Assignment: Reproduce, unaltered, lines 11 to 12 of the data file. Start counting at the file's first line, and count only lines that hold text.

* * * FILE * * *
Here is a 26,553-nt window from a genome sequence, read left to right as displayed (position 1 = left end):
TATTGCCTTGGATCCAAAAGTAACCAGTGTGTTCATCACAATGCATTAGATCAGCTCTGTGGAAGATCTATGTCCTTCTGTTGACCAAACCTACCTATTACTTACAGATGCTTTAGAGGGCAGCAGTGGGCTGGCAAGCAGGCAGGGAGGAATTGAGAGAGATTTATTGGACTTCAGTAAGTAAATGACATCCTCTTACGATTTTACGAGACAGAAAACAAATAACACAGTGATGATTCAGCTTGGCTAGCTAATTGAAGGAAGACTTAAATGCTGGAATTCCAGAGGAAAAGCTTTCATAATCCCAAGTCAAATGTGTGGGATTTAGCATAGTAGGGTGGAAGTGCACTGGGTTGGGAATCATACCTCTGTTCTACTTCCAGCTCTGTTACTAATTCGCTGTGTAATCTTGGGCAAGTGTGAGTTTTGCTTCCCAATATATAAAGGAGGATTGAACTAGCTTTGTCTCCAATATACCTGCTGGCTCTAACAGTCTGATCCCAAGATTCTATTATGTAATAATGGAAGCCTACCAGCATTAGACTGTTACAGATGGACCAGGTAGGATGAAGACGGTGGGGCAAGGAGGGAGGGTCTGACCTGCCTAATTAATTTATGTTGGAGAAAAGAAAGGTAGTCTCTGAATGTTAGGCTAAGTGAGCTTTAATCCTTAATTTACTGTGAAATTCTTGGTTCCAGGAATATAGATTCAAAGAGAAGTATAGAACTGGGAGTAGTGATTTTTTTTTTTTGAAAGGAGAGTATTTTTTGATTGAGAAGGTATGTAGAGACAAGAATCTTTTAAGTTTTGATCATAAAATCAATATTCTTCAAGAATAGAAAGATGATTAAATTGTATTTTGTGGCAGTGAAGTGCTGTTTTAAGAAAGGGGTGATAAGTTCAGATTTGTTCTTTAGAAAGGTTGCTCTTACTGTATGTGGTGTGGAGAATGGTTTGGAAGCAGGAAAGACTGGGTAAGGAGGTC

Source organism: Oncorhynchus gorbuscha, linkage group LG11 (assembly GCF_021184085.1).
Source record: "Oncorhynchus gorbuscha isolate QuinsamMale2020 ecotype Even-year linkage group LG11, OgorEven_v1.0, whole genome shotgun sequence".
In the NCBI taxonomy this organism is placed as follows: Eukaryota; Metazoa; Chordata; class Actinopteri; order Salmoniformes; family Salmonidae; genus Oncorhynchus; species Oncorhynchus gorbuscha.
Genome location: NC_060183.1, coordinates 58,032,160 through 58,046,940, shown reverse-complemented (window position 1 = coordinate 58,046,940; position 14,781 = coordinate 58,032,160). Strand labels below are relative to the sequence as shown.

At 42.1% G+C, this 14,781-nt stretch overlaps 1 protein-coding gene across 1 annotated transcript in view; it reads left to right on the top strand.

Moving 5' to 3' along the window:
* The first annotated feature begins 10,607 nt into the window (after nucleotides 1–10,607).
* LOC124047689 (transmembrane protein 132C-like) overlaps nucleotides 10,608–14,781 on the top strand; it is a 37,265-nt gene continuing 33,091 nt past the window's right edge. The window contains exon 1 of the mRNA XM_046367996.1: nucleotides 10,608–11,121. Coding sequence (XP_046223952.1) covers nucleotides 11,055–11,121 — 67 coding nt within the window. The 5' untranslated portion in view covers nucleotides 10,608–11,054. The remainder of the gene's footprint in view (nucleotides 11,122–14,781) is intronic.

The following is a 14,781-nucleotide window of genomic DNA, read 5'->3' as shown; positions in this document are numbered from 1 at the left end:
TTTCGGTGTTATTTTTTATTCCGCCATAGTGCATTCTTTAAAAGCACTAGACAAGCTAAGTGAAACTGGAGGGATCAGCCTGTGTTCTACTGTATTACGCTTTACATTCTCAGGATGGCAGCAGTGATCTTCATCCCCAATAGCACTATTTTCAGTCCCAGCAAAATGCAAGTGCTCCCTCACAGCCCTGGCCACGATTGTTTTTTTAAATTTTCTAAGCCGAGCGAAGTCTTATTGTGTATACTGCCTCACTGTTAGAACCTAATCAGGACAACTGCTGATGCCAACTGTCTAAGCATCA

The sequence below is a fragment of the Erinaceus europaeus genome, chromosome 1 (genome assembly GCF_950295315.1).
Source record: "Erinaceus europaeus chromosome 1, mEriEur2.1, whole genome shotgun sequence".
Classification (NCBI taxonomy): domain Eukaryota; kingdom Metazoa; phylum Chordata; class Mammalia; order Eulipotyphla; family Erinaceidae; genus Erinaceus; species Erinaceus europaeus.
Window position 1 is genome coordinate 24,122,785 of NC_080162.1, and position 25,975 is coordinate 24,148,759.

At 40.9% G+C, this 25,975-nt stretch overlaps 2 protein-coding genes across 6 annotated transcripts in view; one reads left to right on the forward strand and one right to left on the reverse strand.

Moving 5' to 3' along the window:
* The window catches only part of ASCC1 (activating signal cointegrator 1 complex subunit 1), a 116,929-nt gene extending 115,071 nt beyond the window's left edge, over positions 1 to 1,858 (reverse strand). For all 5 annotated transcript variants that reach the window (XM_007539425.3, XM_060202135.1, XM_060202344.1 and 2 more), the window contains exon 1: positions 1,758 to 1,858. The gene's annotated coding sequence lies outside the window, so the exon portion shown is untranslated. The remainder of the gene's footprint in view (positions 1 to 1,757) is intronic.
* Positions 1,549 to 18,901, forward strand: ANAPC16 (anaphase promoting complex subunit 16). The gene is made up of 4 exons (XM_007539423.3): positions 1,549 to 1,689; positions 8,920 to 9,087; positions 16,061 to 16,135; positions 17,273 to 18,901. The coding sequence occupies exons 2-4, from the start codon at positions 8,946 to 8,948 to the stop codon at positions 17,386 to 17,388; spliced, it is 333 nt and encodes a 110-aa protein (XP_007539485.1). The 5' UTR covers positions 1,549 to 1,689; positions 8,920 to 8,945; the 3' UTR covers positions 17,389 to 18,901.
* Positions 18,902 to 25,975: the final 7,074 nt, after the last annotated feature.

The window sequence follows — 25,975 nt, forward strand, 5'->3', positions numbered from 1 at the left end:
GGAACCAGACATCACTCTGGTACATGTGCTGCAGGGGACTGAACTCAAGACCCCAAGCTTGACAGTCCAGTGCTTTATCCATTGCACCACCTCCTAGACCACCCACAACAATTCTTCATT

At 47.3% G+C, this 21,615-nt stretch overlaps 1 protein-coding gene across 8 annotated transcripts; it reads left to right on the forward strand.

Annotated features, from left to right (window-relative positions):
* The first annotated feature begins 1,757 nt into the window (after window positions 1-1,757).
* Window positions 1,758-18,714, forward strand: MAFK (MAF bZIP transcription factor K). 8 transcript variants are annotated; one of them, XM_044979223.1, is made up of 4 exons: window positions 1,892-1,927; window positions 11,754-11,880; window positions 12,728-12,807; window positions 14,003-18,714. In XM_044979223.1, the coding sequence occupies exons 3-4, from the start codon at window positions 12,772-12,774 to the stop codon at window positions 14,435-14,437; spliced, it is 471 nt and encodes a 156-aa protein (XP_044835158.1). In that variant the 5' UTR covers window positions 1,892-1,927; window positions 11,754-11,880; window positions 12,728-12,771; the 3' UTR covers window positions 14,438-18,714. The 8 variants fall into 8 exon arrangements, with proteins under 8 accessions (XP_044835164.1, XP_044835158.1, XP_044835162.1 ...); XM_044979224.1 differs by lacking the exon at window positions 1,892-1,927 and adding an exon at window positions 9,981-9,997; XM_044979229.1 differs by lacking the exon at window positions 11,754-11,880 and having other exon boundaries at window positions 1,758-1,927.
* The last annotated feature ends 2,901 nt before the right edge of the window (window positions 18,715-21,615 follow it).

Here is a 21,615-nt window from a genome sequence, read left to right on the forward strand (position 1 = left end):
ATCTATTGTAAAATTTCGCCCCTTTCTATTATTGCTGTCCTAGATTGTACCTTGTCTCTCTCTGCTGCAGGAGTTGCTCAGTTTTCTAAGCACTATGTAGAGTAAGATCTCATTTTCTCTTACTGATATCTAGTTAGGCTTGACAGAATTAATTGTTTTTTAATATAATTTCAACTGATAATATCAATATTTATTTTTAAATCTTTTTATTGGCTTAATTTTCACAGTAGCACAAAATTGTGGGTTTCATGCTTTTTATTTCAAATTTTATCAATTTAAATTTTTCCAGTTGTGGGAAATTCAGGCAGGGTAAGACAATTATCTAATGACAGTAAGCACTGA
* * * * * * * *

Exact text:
The following is a 14,781-nucleotide window of genomic DNA, read 5'->3' as shown; positions in this document are numbered from 1 at the left end:
TTTCGGTGTTATTTTTTATTCCGCCATAGTGCATTCTTTAAAAGCACTAGACAAGCTAAGTGAAACTGGAGGGATCAGCCTGTGTTCTACTGTATTACGCTTTACATTCTCAGGATGGCAGCAGTGATCTTCATCCCCAATAGCACTATTTTCAGTCCCAGCAAAATGCAAGTGCTCCCTCACAGCCCTGGCCACGATTGTTTTTTTAAATTTTCTAAGCCGAGCGAAGTCTTATTGTGTATACTGCCTCACTGTTAGAACCTAATCAGGACAACTGCTGATGCCAACTGTCTAAGCATCA